Colonel Robert L. Scott's P-40E "Flying Tiger"; Part Three
by Rodney Williams

When I started to finish this story a few week ago, I felt like "one more part" would do it. There is too many things to show. I have now added more parts.

I could not do justice, just showing two or three photos on the here we go with a bit of information and lots of excellent photos.

Thanks to Steve Bamford, who I call "MR. ARC;" told me how to get good quality images on this P.C.

The first photo in this story shows a drawing and the photo-etched parts, which do not fit! As mentioned in Part-1, Chuck Davenport sent this 1/32 scale P-40E "photo-etch" set to me. (see the black and white photo #8 and #18 in Part-1). For some reason, this photo was left out of Part-1 I have no idea what this set cost, however I have purchased other photo-etch sets and they are not cheap. I felt then, and now! "That the membership should have been informed that most of the items in the set are not for the P-40E."

The Revell cockpit is OK for the novice builder, but not for a super-detailing guy like me! As mentioned, the floor to the cockpit is the top wing section which I built in and added all the goodies.

When you look at the two photos of the center wing section, which is the cockpit floor, you can see all the panel lines and rivets. When I'm finished with the scribing, I give the entire area a thin wash, using black Tamiya paint and lots of denatured alcohol. After I have sanded off the wash, the black paint stays in the panel lines. You then look for screw-ups and fix them. You can leave the paint in the panel lines, which will show up under the final floor paint. (If you do not add too much final paint color)

When I used the photo-etch seat for my pattern, lo and behold, the seat was too tall. Look at the photo showing the right side of the fuselage that has the cockpit tub installed in my "test" kit. Note the location of the floor ! You will see that it's way below the curved section of the fuselage. This is where the top of the wing fits to the fuselage.

With the floor finished, including the left and right side consoles, it's time to start on all the other parts: (boxes, guages, lights, etc)

The lens for the gun-sight is made out of clear round rod, from the "clear parts tree." I chuck it into my drill, then file and sand it down to the proper diameter. The end is sanded from 600 to 2000 grit, then polished with Blue Magic, while it's turning in my drill at very low speed. It has a slight "half-moon" shape to it. I just push it into the aluminum tubing and it's done. I use clear plastic sheeting material for the angled reflector lens. It's also sanded to 2000 grit, polished, and dipped into Future Floor Wax.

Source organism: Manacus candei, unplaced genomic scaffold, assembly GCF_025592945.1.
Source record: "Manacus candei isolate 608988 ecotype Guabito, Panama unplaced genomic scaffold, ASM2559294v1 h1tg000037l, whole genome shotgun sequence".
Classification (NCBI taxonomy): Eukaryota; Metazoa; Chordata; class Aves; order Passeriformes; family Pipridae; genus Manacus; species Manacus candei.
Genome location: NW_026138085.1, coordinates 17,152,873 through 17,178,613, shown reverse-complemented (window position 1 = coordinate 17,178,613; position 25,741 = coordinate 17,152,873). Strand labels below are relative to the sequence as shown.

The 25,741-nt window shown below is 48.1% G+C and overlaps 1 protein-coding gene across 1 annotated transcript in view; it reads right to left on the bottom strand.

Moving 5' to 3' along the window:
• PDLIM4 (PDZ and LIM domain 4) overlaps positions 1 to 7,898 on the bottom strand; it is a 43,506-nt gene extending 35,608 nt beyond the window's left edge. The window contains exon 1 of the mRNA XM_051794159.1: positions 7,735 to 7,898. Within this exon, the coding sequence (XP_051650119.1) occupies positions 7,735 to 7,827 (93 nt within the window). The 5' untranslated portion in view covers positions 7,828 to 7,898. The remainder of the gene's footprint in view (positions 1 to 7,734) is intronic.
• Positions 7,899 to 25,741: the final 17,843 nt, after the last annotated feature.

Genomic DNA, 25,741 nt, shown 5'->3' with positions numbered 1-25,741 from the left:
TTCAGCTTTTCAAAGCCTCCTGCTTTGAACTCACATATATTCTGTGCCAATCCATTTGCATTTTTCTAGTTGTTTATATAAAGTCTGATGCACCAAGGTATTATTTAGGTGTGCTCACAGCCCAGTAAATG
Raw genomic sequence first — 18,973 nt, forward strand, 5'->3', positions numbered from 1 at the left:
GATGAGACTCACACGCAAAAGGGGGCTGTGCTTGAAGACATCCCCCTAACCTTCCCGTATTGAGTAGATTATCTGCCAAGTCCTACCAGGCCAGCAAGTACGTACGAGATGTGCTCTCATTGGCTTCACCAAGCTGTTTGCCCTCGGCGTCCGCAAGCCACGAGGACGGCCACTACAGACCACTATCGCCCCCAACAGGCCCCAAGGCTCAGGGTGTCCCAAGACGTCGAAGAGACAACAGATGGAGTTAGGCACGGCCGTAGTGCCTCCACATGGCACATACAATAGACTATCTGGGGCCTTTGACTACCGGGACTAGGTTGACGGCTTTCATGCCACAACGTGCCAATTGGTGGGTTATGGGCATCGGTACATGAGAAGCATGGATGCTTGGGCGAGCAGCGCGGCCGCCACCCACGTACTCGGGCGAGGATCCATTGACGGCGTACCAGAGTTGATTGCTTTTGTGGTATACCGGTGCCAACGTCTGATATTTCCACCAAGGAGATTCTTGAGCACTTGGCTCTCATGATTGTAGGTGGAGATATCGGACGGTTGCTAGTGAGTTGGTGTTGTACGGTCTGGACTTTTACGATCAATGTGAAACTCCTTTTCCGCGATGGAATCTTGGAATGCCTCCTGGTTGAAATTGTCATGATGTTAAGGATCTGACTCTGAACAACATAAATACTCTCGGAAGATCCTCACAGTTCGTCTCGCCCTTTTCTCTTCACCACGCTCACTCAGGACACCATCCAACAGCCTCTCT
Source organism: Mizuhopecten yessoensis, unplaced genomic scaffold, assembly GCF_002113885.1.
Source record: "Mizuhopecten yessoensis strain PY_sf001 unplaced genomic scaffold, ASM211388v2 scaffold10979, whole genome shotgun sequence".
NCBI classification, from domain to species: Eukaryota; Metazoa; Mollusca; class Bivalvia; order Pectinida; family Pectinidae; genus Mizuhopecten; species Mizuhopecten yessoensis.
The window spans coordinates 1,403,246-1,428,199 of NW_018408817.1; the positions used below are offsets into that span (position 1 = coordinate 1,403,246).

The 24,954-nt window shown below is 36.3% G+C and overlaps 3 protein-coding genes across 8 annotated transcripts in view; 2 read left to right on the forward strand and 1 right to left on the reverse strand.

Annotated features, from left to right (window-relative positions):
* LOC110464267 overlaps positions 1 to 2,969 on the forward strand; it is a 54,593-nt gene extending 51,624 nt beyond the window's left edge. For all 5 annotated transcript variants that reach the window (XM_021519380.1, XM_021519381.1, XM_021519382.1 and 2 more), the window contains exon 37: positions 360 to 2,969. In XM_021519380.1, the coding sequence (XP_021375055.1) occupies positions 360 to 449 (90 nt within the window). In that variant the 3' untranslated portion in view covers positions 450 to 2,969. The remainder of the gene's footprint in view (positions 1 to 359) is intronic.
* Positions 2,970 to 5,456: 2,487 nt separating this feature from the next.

The control stick, springs, etc show their size on this penny.

I have enlarged the gun sigh rings to show a bit more detail. The tapered gun sight post which is forward of the ring was made by filing a brass rod, while it was turning slowly in my drill. the end was dipped into thick super-glue to form the little bead.

The seat bealt straps were fashioned by using ribbon from a fabric store along with the Waldron seat-belt buckles. I use white ribbon and dip them into a thined down solution of Tamiya paint.

The instrument panel is compeated, and looks A-OK in my book! My client was happy too. Got to make him happy, he's paying me $$$$.
I made "plaster-of-paris" molds for my windscreen and side windows. Lots of work, but they turned out excellent.

For alignment, I used brass rods. When I got it right, the items were removed and painted on the inside.

See the little black circle item inside the left rear window. I read that this is some type of horn, and it sounded an alarm to let the pilot know there was something wrong. I think it sounded when the gear was not completely down and locked for landing!

This photo shows the frisket film. It's tricky cutting it for the windows, canopy and windscreen. I place a small piece of film on the plastic, then draw on the lines. I remove the film and cut out the mask. It's placed back onto the plastic to see if it fits. Sometimes I have to make more than one for the same window. It's too big or too small.. Once I get it right, it's worth it, because the frisket film is very thin, and when it's removed it leaves next to no paint build up on your frame lines, like ordinary masking tape. ( I can do this in 1/72 scale as well)

Using the brass rods, I position the windscreen, and windows. I tack the items with super-glue, and removed the brass rods, then insert the styrene rods. After all the super glue was added and dry, every thing was sanded to 2000 grit, and polished out.

I revised the kit canopy and added the open-close handle. It turned out looking good!
These photos show the finished cockpit. I send these to my client ! If he likes what he see's, I can proceed by attaching the finished wing to the fuselage. (My client likes it!!!.......what do you think ?)

One final note: I made sure that I could install the seat on final assembly. While I was working on the model I felt that it may be difficult to mask off the cockpit area, with the seat installed. I certainly did not want to get any paint on the inside; especially on the inside of the rear side windows.

In Part-4 I'm going to show YOU ...... oh heck that's a secret!

Go to part four

© Rodney Williams 2002